Bimodal electrochemiluminescence systems allow the highly accurate and versatile analysis of cells [73,74,75]. For example, Zhou et al. demonstrated the multiplex detection of cell-surface receptors, mannose, and EGFR using a dual-ECL signal system. This system employed two kinds of ECL emitters, namely luminol-capped gold nanoparticles (Au@luminol) and CdS quantum dots (CdS QDs), which served as the labeling probes for mannose and EGFR, as well as the anodic and cathodic nanoemitters for the ECL signals (Figure 7). The two ECL probes were introduced to label the cells on two spatially resolved areas of a single sensing interface. During the potential sweep, well-separated and sensitive ECL signals at +0.5 V and −1.2 V were observed, demonstrating the sensitive and sequential detection of multiple receptors on the cell surface [76]. Recently, Ding et al. proposed a bimodal ECL system based on an internal standard method [77]. More specifically, CdTe QDs tagged with a cancer cell aptamer (CdTe-Apt 2) were used for detection, while luminol molecules were used as the internal standards. By comparing the differences in sensitivity between the double-peak ECL signals with those of the target analytes, this system allowed the quantification of cells in complex media. They also demonstrated the detection of target cells among cell suspensions containing different kinds of cells and also in human serum.
ECL cytosensors have also been combined with microfluidic and lab-on-a-chip techniques with the aim of achieving fast clinical diagnosis and point-of-care testing [78]. In this context, a paper-based ECL system was proposed by Yu and co-workers to give an easy-to-use and inexpensive ECL cytosensor [60]. More specifically, they fabricated Au nanoflowers on the surface of a paper working electrode and introduced AuPd nanoparticles as the labeling probe. Taking advantage of their large surface area, superior conductivity, and favorable catalytic activity toward H2O2 as a coreactant of luminol and the CdTe QDs group, which was used as the ECL emitter, alpha-fetoprotein (AFP) and the CEA antigen on the MCF-7 cell surface were detected by this system [79]. Furthermore, Lyu et al. utilized a mesoporous silica film (MSF) as a template to load Au NPs [80]. Owing to the ultra-small pore diameter of MSF, the Au NPs could be distributed uniformly without aggregation. The loading of Au NPs inside the MSF also contributes to preventing electrode fouling over long-term use. This Au NP-loaded MSF was prepared on ITO glass, and the H2O2 released from macrophage cells present on the film was detected. For on-chip cell analysis, the BPE system can also be considered a promising technique suitable for application in ECL devices. Since numerous studies have been published on ECL devices based on the BPE system, these will be discussed in the following section.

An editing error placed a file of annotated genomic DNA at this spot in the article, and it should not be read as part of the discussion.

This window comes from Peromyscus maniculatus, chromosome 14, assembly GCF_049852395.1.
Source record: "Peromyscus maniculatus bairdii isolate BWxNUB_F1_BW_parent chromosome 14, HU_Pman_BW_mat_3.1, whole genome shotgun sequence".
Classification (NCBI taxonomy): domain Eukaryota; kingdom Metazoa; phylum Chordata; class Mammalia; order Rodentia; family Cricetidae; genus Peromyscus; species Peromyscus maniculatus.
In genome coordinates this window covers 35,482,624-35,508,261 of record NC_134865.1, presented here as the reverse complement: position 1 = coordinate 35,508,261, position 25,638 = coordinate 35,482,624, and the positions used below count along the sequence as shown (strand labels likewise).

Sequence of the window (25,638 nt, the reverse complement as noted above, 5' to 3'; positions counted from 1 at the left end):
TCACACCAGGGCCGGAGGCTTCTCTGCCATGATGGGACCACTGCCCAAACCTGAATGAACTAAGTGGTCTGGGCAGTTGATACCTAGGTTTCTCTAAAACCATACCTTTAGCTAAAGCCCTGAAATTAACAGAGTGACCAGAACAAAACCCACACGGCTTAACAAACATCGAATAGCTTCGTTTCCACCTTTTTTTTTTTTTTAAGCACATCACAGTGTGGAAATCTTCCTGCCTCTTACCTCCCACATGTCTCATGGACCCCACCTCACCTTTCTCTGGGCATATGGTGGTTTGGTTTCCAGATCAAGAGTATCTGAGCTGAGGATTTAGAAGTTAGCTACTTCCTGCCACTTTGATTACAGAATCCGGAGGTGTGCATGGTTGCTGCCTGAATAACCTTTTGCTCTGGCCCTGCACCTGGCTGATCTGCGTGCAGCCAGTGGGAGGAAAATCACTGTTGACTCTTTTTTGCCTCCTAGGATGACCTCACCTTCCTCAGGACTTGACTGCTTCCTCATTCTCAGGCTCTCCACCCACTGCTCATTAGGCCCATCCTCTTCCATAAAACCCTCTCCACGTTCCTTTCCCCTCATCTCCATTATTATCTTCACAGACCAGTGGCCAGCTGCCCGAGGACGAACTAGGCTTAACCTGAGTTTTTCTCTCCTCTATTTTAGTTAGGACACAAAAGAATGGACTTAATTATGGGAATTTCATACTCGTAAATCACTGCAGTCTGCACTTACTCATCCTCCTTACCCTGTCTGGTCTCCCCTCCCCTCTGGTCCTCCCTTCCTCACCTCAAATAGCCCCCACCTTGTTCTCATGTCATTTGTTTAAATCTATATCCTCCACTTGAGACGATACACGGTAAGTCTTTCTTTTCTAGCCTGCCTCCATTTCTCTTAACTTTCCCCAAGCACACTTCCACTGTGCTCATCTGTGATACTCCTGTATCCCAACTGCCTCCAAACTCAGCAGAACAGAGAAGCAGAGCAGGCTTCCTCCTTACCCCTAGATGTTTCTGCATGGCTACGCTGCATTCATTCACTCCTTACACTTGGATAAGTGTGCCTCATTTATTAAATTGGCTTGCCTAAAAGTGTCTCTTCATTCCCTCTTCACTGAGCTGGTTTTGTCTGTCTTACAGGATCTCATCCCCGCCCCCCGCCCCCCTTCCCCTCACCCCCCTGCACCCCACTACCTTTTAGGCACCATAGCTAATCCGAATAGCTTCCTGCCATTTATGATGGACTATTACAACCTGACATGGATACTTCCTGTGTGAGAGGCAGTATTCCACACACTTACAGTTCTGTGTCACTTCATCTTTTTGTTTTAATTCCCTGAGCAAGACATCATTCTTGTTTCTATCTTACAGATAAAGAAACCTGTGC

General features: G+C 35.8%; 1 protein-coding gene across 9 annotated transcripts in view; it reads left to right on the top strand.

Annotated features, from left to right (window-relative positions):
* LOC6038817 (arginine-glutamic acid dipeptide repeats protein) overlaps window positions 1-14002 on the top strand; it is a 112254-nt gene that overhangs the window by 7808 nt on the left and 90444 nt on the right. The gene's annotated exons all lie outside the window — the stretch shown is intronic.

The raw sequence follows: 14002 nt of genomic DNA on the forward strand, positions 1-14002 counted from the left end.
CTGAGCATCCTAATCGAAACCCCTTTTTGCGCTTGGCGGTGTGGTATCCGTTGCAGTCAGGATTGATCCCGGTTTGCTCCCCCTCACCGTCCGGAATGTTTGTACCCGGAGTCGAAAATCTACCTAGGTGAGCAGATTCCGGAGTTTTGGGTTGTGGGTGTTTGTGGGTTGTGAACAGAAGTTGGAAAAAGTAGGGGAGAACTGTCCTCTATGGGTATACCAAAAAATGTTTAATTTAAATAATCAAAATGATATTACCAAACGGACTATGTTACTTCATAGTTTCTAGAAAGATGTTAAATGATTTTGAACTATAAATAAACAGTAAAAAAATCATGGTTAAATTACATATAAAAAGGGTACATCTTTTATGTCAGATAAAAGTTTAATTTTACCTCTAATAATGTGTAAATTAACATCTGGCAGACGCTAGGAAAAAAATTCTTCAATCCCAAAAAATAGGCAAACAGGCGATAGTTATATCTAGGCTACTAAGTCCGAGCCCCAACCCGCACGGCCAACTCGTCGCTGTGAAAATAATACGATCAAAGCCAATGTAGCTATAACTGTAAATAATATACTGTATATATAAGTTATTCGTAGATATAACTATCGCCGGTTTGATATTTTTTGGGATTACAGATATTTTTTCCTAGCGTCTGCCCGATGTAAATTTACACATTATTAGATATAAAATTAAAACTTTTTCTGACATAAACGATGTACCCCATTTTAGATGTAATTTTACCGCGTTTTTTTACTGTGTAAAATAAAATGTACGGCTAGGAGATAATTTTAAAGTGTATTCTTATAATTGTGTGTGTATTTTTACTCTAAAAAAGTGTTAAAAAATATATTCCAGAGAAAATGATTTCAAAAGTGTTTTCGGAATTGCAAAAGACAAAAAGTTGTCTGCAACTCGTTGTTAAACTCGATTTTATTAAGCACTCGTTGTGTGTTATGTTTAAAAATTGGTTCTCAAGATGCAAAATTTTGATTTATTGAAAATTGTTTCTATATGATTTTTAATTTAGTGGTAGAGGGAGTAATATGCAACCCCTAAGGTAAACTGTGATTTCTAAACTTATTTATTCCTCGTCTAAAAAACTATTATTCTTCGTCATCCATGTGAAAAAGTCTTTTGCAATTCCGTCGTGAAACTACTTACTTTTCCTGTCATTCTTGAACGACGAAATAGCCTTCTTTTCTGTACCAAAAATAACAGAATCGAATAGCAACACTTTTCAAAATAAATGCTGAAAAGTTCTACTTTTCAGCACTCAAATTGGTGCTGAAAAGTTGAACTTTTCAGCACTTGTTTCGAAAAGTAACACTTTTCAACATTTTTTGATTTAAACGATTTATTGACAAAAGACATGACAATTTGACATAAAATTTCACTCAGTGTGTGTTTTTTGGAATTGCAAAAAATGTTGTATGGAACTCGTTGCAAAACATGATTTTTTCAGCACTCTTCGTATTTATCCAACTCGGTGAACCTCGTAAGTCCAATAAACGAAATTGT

5. Bipolar Electrode (BPE) Devices for ECL-Based Cell Analysis

BPE systems are widely utilized for ECL-based cell analysis (Figure 8), and these BPE–ECL systems can be roughly categorized into two types, namely open and closed BPE systems. In the open BPE system, anodic and cathodic poles are immersed in the same solution. In one literature example, over 1000 ECL sensors were prepared in a simple open BPE chip [81]. In contrast, in the closed BPE system, the solutions of the anodic and cathodic poles are physically separated. Although the structures of the closed systems are more complex than those of the open system, the culture medium can be separated from the ECL chemicals, which is useful for cell analysis. In addition, BPE–ECL devices can be categorized into chip and probe devices. Thus, in this section, we summarize open- and closed chip devices in addition to probe devices for ECL cell analysis.

5.1. Open BPE ECL Devices

Glycoproteins play essential roles in cell differentiation, cell proliferation, and cell-cell communications, and so their detection is of particular interest. In this context, open bipolar ECL techniques have been applied in the detection of cell surface glycoproteins [82], whereby dissolved oxygen was reduced on the cathodic pole and Ru(bpy)32+ and TPrA were oxidized on the anodic pole to result in ECL emission. At the anodic pole, captured DNA is modified and a ferrocene (Fc)-labeled Mucin-1 aptamer that can hybridize the captured DNA and target cells is introduced onto the anodic pole. In this system, a U-shaped ITO was used, and the ECL signal was regulated by the electrochemical reactions of Fc due to the quenching effect of Fc+ on ECL emission. Using this strategy, the ECL intensity increased as the concentration of the target cells increased. Open bipolar ECL techniques were also applied for the analysis of folate receptors (FRs) [83]. In this case, folate acid (FA) was detected due to the inhibition effect of FA on the ECL of the Ru(bpy)32+ and TPrA system. Since the quantity of FA was dependent on the FRs, the concentration of FA was measured, and the FA uptake behavior by the FRs on HL-60 cells was successfully analyzed.